Boom. I think it is a pretty safe bet that they don’t know that the skylight opens.

Um. What.

Well, I mean, they have a guy at the door keeping everyone but the members out of the building.

Right.

And another guy at the stairs keeping most of the members out of the upper floor.

Yeah, we know. The guy with fiery arms is back there a lot.

Well, if they were that concerned about keeping people out of this floor I doubt they would fail to lock the window leading into that floor.

Huh. That makes sense. That means Whiny’s early question is even better, though: why not just let them know as a way to gain favor?

I think we could maybe use it better if we wait? Hear me out.A few reasons: it seems like they have been here for a while and they still don’t know so it seems reasonable that they aren’t going to find out any time soon, so we can save the option to tell them at any point in the future; also we might want to break in at a future point, which we have the ability to do as long as they don’t know, so if we don’t tell them, we can keep the ability to use what we know while preserving the option to initiate reciprocity.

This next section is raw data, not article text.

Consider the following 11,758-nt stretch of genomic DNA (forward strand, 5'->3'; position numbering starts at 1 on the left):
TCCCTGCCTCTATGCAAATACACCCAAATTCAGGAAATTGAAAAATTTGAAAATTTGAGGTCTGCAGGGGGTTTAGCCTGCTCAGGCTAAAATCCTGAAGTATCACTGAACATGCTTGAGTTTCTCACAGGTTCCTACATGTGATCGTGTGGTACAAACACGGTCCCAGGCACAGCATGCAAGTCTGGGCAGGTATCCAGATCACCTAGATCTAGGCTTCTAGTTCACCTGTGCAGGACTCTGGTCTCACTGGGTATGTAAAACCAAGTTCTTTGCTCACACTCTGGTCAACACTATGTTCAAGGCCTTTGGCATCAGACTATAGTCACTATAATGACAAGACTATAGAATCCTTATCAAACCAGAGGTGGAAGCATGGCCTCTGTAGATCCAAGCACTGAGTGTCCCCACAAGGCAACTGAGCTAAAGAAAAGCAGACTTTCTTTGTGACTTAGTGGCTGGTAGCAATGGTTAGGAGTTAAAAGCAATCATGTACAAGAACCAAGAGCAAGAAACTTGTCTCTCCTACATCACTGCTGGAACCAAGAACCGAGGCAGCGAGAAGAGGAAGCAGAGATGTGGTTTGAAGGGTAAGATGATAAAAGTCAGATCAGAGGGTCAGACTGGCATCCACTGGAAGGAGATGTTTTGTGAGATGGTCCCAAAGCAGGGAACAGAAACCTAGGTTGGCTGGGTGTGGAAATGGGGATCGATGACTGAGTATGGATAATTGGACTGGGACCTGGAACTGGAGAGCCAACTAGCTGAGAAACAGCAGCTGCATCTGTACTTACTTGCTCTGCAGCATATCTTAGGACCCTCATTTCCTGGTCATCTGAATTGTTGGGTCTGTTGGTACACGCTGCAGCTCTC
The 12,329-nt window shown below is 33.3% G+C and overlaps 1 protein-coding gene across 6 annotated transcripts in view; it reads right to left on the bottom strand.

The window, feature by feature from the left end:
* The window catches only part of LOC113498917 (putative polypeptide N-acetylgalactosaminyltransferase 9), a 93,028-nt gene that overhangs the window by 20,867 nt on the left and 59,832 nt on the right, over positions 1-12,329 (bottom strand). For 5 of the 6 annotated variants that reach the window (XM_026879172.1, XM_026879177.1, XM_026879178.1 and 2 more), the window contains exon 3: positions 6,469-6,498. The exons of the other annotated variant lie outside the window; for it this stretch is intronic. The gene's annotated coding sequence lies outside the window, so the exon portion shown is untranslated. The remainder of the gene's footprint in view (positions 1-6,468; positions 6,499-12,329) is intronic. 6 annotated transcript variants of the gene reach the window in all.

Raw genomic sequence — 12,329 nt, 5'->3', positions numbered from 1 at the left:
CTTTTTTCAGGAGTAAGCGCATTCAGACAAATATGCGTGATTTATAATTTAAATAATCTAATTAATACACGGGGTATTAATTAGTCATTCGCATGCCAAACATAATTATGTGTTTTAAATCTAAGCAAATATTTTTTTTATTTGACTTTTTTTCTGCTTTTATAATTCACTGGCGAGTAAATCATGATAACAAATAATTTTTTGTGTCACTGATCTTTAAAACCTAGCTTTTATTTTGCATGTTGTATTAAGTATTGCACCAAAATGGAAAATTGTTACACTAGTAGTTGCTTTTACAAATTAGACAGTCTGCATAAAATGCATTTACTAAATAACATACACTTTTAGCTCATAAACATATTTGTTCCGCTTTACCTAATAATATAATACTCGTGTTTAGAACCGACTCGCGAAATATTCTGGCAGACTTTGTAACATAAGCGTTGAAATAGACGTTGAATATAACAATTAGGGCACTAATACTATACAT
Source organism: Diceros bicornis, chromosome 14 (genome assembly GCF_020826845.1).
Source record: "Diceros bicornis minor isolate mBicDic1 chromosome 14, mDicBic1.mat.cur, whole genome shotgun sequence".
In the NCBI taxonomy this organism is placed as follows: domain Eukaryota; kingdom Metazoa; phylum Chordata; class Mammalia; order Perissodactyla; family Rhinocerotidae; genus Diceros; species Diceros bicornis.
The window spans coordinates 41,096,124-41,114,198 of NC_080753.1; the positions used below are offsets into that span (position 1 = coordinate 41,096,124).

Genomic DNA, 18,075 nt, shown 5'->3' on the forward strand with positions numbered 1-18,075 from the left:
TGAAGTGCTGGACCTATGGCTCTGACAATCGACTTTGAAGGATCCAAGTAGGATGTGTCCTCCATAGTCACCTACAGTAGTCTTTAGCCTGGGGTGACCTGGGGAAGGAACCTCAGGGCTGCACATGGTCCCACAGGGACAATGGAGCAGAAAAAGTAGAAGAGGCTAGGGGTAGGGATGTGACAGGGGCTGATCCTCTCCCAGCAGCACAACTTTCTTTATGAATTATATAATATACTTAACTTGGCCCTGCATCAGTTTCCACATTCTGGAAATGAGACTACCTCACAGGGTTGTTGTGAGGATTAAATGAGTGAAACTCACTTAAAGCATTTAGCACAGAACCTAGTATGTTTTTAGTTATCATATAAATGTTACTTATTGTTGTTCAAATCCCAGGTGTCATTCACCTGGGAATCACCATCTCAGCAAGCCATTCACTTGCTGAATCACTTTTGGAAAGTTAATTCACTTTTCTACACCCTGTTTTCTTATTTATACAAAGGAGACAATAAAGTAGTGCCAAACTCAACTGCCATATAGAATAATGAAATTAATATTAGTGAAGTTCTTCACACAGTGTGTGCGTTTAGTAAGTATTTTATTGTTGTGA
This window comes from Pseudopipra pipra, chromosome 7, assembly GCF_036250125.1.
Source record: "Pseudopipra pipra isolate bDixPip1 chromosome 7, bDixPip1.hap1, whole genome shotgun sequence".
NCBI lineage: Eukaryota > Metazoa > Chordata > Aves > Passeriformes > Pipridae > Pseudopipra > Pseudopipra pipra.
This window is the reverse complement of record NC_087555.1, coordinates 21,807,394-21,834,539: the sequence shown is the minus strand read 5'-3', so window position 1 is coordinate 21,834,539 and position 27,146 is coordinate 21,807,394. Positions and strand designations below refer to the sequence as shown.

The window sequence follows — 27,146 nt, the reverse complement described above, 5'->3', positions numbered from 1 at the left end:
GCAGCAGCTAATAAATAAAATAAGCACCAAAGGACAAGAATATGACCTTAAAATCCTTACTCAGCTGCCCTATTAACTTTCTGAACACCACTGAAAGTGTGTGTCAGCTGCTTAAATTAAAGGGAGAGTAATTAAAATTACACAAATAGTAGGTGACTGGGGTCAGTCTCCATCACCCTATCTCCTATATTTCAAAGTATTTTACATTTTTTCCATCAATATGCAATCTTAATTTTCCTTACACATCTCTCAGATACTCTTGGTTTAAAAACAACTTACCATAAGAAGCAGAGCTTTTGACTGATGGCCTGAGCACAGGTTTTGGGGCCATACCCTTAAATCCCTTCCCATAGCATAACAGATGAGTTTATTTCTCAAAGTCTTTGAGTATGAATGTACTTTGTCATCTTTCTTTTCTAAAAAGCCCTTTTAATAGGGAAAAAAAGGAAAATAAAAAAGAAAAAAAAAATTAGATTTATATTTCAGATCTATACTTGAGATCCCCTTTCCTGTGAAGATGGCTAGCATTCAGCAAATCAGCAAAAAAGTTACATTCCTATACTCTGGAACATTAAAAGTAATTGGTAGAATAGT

Is that your way of saying we shouldn’t go inside? Cause I didn’t want to go in anyway. I was just asking if we were going to.

Yeah, I don’t think we should open it today. Maybe we can find some stuff to break down the rust and screechy stuff when we DO want to open it.

Well, glad we sorted that out. Even if it means we still haven’t solved our initial problem of the day.

Again, could you be more specific?

The getting into the building not using the front door so we can get to work without risking a beating problem?

You are the worst at naming. Besides, we can totally get in without using the front door. Just not as a regular option, just on occasion, and even then it will give away the secret, and also they have the guard at the stairs that would notice us coming down.